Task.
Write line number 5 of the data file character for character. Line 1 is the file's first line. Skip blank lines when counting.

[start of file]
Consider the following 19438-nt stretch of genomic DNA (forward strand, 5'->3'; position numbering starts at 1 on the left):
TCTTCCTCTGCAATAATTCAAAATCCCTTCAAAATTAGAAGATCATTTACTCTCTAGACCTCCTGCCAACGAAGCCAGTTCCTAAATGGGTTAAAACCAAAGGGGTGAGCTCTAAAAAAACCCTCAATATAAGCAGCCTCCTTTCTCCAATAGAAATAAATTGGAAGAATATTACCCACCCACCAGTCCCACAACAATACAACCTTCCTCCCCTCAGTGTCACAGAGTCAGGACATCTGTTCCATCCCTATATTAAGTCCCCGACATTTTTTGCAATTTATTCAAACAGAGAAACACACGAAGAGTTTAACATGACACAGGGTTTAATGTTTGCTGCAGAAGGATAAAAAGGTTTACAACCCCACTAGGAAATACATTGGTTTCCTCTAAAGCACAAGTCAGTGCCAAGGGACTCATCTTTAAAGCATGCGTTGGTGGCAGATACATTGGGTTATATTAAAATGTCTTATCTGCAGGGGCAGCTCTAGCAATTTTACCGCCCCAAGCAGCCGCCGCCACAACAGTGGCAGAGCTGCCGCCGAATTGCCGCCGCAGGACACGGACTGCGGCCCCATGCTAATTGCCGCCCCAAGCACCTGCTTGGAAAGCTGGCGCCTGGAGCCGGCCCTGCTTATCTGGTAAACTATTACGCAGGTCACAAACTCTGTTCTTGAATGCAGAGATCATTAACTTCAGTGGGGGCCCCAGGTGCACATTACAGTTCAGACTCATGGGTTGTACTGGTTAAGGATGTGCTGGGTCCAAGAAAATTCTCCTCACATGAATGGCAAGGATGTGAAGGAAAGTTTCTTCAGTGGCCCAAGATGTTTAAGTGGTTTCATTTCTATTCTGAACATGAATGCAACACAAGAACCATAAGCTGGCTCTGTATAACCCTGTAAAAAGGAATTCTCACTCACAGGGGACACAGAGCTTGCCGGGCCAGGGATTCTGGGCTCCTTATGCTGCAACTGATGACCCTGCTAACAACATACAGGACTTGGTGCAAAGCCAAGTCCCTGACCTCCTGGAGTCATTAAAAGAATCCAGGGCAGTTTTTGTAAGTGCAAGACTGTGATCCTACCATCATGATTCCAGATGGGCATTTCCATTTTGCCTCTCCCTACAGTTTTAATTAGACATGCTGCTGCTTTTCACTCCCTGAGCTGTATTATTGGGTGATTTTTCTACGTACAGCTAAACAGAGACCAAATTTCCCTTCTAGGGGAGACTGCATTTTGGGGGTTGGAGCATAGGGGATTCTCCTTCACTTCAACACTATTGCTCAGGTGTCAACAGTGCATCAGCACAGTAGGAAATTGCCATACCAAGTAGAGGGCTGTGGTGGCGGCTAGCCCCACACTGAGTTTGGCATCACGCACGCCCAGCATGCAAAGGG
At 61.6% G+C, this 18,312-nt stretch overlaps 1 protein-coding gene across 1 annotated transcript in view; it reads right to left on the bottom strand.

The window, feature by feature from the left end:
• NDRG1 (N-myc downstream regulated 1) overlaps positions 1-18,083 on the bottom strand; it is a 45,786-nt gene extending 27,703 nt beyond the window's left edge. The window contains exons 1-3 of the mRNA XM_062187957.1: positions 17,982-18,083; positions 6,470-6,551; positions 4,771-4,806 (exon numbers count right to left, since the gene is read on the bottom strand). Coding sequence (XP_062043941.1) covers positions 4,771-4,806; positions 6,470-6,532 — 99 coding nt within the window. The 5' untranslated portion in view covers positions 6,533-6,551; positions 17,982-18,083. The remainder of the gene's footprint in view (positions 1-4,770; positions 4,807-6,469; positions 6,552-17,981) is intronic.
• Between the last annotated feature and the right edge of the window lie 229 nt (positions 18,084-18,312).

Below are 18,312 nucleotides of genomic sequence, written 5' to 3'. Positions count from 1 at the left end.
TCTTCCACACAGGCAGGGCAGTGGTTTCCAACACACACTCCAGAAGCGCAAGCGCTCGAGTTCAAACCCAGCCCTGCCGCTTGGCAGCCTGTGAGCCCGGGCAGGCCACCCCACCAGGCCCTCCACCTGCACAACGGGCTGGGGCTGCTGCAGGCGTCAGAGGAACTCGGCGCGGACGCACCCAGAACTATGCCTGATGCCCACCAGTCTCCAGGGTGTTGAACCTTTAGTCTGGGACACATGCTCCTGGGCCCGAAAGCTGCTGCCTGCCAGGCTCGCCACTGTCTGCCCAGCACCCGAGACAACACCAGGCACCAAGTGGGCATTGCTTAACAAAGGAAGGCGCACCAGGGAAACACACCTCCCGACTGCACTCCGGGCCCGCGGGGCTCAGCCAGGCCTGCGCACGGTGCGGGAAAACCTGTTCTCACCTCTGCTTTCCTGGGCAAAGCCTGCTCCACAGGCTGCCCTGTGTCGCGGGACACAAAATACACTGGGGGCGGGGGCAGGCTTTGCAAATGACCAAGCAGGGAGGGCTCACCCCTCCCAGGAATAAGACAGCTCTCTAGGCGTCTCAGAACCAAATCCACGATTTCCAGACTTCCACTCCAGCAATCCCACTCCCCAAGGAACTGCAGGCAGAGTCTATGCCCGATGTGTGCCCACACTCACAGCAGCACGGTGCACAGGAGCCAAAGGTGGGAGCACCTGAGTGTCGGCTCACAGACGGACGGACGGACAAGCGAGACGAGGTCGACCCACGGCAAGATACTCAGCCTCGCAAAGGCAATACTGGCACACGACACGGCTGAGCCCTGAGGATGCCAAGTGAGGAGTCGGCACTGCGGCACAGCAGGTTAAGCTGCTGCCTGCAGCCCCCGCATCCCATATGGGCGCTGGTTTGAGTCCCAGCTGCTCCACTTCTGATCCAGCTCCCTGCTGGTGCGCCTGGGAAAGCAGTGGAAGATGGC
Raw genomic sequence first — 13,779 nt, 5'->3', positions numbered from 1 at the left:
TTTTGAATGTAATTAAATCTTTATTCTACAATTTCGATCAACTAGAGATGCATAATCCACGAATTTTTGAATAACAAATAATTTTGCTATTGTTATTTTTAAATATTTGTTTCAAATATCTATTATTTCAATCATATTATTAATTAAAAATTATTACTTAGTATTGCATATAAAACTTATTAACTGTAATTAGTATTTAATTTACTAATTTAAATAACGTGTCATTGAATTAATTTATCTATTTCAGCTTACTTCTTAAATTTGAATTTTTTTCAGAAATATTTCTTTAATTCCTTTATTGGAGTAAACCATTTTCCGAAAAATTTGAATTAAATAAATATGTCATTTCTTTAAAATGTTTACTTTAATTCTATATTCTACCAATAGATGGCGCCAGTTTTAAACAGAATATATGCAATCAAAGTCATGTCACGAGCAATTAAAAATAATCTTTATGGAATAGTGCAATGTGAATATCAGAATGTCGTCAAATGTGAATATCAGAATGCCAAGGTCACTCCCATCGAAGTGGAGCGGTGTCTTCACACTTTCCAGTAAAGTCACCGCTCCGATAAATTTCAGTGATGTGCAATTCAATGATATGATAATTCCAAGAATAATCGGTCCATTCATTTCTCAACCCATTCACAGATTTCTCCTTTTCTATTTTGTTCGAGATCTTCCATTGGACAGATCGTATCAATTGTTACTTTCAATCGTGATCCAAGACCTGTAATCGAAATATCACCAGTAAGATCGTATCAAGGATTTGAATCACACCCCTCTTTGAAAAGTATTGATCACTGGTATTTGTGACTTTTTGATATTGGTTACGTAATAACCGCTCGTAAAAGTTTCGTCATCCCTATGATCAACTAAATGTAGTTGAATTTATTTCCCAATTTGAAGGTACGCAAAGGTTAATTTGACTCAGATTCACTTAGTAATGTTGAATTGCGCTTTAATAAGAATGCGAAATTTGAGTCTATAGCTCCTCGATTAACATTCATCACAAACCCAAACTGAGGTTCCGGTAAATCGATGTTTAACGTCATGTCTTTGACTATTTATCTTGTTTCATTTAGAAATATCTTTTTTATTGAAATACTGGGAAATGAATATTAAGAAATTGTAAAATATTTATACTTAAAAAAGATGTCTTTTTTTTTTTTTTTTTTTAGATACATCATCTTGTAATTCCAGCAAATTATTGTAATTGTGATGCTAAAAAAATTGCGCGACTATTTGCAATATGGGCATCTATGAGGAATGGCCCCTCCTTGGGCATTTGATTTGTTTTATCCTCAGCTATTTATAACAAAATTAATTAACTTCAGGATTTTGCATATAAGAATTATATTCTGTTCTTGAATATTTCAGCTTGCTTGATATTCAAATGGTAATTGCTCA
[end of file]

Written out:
• NDRG1 (N-myc downstream regulated 1) overlaps positions 1-18,083 on the bottom strand; it is a 45,786-nt gene extending 27,703 nt beyond the window's left edge. The window contains exons 1-3 of the mRNA XM_062187957.1: positions 17,982-18,083; positions 6,470-6,551; positions 4,771-4,806 (exon numbers count right to left, since the gene is read on the bottom strand). Coding sequence (XP_062043941.1) covers positions 4,771-4,806; positions 6,470-6,532 — 99 coding nt within the window. The 5' untranslated portion in view covers positions 6,533-6,551; positions 17,982-18,083. The remainder of the gene's footprint in view (positions 1-4,770; positions 4,807-6,469; positions 6,552-17,981) is intronic.